Sunset last night
Tom, Jen, the babe, and I all jetted off yesterday after a weekend of hard work at the Steubenville Youth Conference in Orlando, FL. It was a longer flight than I realized (4 hours), but I guess that's what happens when you're 19 miles north of the Venezuelan coast. Quick jaunt to Caracas, anyone?
We got here around 3:30pm yesterday, and by 4pm, were in our suits, exploring the grounds of the hotel. Zuzu stared at exotic birds and chased after several iguanas - I guess my Florida girl has no fear of reptiles. We hung out at the pool for a while, before having dinner and then going for a post-dinner ocean swim. Why not? We're on vacation.
Loveliness courtesy of Jen
I grabbed Jen's camera and started snapping away - images of Jen, Zuzu, and Tom frolicking by the ocean. Passerbys smiled indulgently, and I realized the scene looked the opposite of what it was: I was the friend taking pictures of the family. But as I've reflected with Jen before, I like it better taking pictures of her with Tom and Zuzu - because they look like what I think a family should look like. For me, Jen looks what a young mom should look like: her silhouette is slender, no pouching tummy, or big thighs. The images with her in them, silhouetted against that Aruba sunset, were almost like make-believe for me: this is what my family should look like.
Jen and Zuzu have a kiss
But then Zuzu asked me to get into the water (which I'm not going to do with Jen's very nice DSLR camera). And I knew Jen or Tom would take the camera and then take pics of me, and they wouldn't look the way I think they should look. I thought about all the pictures of my mom and I from when I was young, and I revisit them again and again because I think she was (and is) so beautiful, so young, so my mother. But would I love my mother any less if she looked any differently? I love my mother for who she is, for who she's always been: she's beautiful because she loves me. Zuzu thinks I'm beautiful because I love her - love refines, love makes beautiful.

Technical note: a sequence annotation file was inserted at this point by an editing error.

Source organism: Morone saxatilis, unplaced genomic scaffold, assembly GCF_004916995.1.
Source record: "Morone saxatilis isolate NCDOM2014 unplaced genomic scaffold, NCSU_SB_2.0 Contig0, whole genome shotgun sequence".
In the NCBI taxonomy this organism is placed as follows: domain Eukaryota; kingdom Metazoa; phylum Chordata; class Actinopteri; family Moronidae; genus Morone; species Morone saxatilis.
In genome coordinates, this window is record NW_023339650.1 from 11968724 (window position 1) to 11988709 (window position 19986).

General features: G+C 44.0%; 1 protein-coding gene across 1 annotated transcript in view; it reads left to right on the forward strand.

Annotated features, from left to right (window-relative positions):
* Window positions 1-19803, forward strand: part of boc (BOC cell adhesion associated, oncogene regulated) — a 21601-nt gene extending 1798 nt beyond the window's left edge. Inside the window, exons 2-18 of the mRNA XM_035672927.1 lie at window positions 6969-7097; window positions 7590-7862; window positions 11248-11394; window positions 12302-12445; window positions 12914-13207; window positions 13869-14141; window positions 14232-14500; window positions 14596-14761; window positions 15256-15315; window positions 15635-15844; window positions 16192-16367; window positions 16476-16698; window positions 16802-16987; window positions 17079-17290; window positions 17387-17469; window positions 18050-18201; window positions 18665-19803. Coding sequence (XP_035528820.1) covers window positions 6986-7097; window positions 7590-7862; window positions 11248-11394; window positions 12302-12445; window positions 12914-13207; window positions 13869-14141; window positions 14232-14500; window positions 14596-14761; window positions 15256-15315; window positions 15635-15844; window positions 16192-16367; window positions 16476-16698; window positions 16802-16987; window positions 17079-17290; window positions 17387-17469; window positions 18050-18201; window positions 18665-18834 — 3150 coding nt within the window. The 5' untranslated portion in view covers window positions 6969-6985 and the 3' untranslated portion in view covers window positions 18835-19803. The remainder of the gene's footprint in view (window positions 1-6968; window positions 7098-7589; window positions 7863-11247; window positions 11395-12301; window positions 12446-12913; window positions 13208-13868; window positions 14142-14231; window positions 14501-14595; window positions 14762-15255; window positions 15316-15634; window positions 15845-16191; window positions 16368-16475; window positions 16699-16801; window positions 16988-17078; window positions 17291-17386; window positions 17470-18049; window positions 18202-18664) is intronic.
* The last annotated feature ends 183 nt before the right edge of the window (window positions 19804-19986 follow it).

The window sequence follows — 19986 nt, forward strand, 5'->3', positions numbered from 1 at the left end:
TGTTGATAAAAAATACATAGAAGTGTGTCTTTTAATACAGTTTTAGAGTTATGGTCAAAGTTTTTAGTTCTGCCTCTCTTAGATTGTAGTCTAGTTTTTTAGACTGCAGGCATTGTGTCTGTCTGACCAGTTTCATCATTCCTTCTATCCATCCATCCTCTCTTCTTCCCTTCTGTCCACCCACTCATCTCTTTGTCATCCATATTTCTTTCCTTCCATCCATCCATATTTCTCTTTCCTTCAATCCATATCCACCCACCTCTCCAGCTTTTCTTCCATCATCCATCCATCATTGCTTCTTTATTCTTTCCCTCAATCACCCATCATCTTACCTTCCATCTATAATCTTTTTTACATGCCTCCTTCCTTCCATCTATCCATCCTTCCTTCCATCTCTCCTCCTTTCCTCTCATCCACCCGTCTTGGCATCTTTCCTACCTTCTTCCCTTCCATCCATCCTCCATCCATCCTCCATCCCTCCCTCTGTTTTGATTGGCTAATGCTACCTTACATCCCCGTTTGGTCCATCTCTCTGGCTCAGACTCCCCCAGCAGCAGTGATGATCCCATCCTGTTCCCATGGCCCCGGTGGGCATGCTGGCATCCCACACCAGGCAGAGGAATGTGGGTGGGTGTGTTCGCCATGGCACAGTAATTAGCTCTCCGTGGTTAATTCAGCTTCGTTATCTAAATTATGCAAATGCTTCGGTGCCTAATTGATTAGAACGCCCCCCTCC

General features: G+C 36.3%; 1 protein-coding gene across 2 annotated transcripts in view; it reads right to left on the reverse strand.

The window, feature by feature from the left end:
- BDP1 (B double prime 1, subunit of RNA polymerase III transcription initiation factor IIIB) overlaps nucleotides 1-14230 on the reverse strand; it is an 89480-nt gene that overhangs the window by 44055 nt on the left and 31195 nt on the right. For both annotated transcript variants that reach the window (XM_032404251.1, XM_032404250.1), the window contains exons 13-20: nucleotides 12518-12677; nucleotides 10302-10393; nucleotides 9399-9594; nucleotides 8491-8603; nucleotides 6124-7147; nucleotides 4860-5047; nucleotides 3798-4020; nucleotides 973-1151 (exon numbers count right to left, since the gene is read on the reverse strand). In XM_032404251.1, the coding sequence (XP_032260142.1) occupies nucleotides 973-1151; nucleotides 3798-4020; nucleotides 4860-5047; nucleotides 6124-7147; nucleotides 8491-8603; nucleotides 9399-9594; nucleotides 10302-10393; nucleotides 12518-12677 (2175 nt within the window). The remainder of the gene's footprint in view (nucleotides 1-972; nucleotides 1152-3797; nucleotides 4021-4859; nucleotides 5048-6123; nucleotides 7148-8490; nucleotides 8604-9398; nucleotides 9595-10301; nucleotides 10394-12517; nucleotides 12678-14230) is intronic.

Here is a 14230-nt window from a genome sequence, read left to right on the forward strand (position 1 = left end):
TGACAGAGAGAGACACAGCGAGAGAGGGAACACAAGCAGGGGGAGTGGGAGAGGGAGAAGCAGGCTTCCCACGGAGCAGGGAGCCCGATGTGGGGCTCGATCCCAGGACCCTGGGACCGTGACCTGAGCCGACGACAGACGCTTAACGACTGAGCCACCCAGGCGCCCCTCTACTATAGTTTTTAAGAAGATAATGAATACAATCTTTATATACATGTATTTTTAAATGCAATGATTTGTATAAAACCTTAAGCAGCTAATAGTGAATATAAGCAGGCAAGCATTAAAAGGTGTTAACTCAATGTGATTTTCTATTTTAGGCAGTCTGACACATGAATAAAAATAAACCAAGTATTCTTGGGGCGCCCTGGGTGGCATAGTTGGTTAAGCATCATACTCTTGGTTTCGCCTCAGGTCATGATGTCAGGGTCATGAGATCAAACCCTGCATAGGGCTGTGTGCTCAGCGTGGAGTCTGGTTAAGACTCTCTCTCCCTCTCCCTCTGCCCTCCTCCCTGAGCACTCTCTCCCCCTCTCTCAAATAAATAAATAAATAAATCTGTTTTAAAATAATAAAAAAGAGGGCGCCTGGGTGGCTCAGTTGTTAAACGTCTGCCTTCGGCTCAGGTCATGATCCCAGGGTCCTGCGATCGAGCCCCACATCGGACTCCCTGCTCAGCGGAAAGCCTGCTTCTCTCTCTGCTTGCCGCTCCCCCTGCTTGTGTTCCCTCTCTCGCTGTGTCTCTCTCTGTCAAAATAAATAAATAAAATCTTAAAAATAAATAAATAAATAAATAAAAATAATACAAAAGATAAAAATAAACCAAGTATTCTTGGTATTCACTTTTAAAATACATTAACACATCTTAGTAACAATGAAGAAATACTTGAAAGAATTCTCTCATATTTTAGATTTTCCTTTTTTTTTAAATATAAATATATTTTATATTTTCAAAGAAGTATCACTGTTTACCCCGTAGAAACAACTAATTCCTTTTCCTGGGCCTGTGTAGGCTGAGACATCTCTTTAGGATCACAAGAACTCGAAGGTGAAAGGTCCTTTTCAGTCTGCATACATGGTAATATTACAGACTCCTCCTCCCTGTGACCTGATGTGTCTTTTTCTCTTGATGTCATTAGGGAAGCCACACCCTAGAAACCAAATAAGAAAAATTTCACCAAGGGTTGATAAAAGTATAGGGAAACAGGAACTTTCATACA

I can choose to show her that I believe in the lies of the world: that only certain people deserve to have their pictures taken, that we should be ashamed of bodies that are different, that fear should motivate how we feel about ourselves. I can show her that there should be a division between women who 'fit' the stereotype and those who don't, I can use phrases like 'real women' to devalue others' bodies, striking back in my self-consciousness by declaring thin women to be 'fake.'
Or - and this is a big or - or I could choose to show her what God believes about beauty. That beauty, although it exists as a concept, objectively, is also something that exists in actions, in our souls, in who we strive to be. I create beauty, and I am beautiful, in relation to how much I love.
I still believe Zuzu will look at these pictures when she's older and think I am beautiful. I will work to convince myself of this too; to conform my mind to the mind of Christ. To believe that beauty is about who we are as much as what we look like.
Be beautiful, be loving, be Christ to your family today - and take some pictures to remember it all.